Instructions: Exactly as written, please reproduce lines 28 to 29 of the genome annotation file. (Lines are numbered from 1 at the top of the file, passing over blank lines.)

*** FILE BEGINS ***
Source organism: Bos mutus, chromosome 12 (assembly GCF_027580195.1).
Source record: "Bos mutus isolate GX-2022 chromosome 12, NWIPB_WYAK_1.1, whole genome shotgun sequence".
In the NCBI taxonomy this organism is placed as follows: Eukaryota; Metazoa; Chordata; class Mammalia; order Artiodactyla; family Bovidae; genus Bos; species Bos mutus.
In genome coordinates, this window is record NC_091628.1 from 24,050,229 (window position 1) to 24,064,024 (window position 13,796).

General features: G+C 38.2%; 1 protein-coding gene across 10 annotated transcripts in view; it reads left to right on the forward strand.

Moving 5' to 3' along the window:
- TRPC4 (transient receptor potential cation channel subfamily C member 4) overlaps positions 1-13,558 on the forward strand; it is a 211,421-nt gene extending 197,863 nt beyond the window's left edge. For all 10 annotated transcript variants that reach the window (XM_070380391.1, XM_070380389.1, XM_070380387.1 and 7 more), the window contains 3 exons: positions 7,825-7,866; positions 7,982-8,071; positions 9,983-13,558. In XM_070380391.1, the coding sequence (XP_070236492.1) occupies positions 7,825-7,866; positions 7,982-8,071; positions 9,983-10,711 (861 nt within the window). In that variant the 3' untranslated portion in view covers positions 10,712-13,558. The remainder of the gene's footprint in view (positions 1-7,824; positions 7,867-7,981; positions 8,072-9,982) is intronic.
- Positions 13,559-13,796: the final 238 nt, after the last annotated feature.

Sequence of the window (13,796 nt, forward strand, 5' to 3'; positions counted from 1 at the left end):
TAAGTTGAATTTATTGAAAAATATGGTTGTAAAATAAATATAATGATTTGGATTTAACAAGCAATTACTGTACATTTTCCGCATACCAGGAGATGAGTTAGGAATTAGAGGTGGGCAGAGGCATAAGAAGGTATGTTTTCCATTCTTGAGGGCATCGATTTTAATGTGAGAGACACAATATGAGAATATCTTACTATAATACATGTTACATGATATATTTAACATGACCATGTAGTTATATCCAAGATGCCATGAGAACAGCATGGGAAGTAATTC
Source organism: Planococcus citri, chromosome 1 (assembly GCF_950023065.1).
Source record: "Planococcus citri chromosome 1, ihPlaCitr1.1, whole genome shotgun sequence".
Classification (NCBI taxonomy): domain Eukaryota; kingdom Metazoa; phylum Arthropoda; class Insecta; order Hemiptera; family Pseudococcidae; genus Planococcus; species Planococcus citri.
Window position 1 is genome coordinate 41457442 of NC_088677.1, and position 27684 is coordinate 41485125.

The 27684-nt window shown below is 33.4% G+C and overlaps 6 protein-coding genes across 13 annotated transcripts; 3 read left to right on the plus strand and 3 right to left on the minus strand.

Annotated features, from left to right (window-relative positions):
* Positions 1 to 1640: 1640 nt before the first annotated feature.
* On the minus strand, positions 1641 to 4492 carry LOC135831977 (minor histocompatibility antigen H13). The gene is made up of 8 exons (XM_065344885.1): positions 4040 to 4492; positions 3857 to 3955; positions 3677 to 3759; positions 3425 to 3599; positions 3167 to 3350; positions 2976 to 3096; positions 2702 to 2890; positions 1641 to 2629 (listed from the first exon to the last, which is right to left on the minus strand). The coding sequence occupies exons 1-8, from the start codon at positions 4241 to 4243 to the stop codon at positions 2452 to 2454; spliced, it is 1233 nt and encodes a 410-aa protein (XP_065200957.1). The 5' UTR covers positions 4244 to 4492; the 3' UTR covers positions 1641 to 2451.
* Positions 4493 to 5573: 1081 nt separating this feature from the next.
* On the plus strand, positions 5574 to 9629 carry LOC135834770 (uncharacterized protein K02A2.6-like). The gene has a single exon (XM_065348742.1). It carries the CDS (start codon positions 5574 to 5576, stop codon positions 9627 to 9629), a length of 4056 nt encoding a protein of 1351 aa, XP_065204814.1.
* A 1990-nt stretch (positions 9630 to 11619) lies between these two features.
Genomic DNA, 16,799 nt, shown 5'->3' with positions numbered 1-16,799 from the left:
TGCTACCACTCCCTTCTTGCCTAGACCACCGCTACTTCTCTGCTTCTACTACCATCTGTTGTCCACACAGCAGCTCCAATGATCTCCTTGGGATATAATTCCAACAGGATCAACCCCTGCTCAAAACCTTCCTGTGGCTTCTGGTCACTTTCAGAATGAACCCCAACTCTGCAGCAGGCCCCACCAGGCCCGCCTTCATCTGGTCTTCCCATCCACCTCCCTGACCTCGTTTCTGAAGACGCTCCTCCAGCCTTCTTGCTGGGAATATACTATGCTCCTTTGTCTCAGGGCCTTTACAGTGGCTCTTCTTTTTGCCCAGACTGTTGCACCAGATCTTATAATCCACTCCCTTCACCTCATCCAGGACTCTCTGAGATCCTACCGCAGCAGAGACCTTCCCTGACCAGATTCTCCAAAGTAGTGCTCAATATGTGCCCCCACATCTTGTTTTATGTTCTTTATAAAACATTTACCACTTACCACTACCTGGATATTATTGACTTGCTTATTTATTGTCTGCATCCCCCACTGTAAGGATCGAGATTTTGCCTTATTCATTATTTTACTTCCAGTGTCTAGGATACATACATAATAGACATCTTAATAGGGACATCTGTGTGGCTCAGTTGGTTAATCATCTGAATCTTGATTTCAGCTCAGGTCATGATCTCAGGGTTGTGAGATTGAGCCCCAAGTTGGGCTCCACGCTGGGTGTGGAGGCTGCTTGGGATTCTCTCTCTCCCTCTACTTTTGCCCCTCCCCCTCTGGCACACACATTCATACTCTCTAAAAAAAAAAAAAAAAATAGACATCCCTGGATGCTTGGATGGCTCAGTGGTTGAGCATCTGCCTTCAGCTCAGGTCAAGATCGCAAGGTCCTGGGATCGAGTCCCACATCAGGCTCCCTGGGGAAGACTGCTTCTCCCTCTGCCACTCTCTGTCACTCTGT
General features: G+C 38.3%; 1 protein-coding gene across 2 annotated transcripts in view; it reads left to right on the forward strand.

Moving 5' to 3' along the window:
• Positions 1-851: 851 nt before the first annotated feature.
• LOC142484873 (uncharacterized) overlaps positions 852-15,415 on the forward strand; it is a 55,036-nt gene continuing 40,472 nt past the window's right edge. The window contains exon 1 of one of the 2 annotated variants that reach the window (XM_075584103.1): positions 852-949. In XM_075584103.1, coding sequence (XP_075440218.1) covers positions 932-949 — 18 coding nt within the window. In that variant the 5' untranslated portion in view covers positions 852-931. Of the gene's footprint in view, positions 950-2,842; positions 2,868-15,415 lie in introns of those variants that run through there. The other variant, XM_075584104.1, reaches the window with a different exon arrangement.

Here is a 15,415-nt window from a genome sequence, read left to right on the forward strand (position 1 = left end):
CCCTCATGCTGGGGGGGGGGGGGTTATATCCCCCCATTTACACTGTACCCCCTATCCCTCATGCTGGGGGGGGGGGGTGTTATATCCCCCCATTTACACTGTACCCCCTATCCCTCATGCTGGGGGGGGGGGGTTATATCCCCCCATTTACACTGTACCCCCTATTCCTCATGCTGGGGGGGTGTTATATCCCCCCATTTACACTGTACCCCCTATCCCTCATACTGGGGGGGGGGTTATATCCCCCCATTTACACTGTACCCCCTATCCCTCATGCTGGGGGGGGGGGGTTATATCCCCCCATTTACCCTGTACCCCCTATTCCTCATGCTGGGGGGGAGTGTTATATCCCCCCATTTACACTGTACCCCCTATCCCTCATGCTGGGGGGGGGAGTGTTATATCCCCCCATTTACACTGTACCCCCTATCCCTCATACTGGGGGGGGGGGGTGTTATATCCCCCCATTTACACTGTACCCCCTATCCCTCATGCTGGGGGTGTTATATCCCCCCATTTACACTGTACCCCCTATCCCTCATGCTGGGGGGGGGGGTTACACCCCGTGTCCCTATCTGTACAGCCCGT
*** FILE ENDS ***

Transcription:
Here is a 15,415-nt window from a genome sequence, read left to right on the forward strand (position 1 = left end):
CCCTCATGCTGGGGGGGGGGGGGTTATATCCCCCCATTTACACTGTACCCCCTATCCCTCATGCTGGGGGGGGGGGGTGTTATATCCCCCCATTTACACTGTACCCCCTATCCCTCATGCTGGGGGGGGGGGGTTATATCCCCCCATTTACACTGTACCCCCTATTCCTCATGCTGGGGGGGTGTTATATCCCCCCATTTACACTGTACCCCCTATCCCTCATACTGGGGGGGGGGTTATATCCCCCCATTTACACTGTACCCCCTATCCCTCATGCTGGGGGGGGGGGGTTATATCCCCCCATTTACCCTGTACCCCCTATTCCTCATGCTGGGGGGGAGTGTTATATCCCCCCATTTACACTGTACCCCCTATCCCTCATGCTGGGGGGGGGAGTGTTATATCCCCCCATTTACACTGTACCCCCTATCCCTCATACTGGGGGGGGGGGGTGTTATATCCCCCCATTTACACTGTACCCCCTATCCCTCATGCTGGGGGTGTTATATCCCCCCATTTACACTGTACCCCCTATCCCTCATGCTGGGGGGGGGGGTTACACCCCGTGTCCCTATCTGTACAGCCCGT